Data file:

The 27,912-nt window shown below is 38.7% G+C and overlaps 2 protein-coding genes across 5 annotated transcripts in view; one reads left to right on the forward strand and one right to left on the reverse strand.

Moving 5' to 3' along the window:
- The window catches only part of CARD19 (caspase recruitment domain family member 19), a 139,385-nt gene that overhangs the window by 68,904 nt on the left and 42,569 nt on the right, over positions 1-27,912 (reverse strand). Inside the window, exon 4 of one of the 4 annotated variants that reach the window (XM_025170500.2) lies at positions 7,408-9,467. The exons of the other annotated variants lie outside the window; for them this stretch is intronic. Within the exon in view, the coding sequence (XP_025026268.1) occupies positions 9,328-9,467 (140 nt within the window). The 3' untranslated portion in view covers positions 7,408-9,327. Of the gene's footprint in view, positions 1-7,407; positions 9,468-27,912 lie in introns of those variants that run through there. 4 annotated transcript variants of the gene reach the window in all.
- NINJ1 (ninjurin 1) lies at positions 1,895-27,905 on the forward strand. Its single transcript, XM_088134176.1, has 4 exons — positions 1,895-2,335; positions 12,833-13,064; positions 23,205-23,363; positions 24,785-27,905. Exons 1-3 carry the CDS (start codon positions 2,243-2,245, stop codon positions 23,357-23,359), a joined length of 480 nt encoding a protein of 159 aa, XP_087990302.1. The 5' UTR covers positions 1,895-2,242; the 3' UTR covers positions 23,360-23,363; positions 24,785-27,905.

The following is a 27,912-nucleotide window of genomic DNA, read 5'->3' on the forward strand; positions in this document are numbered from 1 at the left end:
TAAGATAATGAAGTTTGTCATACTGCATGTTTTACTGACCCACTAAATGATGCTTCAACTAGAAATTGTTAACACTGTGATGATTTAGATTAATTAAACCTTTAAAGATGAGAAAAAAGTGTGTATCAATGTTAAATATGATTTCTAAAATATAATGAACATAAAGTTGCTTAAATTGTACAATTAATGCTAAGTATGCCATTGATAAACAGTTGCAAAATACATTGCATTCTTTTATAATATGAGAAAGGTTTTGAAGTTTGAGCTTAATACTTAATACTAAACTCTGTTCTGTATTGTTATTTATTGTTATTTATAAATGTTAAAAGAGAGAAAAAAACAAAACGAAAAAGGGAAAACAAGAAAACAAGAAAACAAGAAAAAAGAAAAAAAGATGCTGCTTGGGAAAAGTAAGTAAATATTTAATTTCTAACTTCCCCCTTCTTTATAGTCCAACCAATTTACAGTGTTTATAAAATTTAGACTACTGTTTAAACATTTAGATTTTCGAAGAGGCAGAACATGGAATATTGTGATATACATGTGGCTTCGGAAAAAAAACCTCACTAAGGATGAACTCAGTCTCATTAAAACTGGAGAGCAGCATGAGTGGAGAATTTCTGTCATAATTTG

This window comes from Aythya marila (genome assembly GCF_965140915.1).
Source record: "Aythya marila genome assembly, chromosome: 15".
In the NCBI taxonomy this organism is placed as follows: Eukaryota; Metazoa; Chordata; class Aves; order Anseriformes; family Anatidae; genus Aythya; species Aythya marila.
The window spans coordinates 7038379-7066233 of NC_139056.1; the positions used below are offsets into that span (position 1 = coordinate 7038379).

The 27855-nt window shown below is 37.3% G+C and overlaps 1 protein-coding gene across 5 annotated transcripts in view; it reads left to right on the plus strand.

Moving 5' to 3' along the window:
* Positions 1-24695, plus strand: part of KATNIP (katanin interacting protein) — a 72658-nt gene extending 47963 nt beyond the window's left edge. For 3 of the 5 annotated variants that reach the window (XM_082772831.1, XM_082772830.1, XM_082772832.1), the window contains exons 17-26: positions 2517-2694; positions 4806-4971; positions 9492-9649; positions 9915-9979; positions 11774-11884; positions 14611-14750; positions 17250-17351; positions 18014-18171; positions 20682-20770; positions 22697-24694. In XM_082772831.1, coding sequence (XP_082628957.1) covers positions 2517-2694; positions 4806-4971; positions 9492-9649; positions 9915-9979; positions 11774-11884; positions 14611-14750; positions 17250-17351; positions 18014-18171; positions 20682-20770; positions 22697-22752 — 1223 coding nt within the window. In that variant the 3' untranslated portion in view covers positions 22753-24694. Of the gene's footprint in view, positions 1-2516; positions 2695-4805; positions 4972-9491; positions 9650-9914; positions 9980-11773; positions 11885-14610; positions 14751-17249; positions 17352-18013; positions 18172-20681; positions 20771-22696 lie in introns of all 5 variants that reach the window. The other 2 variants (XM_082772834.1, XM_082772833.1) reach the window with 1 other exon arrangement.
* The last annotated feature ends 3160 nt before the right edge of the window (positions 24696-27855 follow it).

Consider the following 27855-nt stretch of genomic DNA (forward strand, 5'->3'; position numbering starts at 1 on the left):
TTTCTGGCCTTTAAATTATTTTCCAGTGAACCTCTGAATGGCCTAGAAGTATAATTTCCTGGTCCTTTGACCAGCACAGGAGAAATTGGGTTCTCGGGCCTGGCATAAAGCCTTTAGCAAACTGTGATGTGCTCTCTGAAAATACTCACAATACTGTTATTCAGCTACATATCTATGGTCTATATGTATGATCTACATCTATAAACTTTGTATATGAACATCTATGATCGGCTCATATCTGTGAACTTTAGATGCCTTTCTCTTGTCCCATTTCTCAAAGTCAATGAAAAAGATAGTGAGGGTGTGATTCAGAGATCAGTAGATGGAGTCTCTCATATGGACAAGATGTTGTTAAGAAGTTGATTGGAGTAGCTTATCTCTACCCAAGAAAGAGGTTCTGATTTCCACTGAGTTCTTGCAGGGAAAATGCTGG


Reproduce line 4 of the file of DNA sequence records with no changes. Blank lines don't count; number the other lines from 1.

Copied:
- NINJ1 (ninjurin 1) lies at positions 1,895-27,905 on the forward strand. Its single transcript, XM_088134176.1, has 4 exons — positions 1,895-2,335; positions 12,833-13,064; positions 23,205-23,363; positions 24,785-27,905. Exons 1-3 carry the CDS (start codon positions 2,243-2,245, stop codon positions 23,357-23,359), a joined length of 480 nt encoding a protein of 159 aa, XP_087990302.1. The 5' UTR covers positions 1,895-2,242; the 3' UTR covers positions 23,360-23,363; positions 24,785-27,905.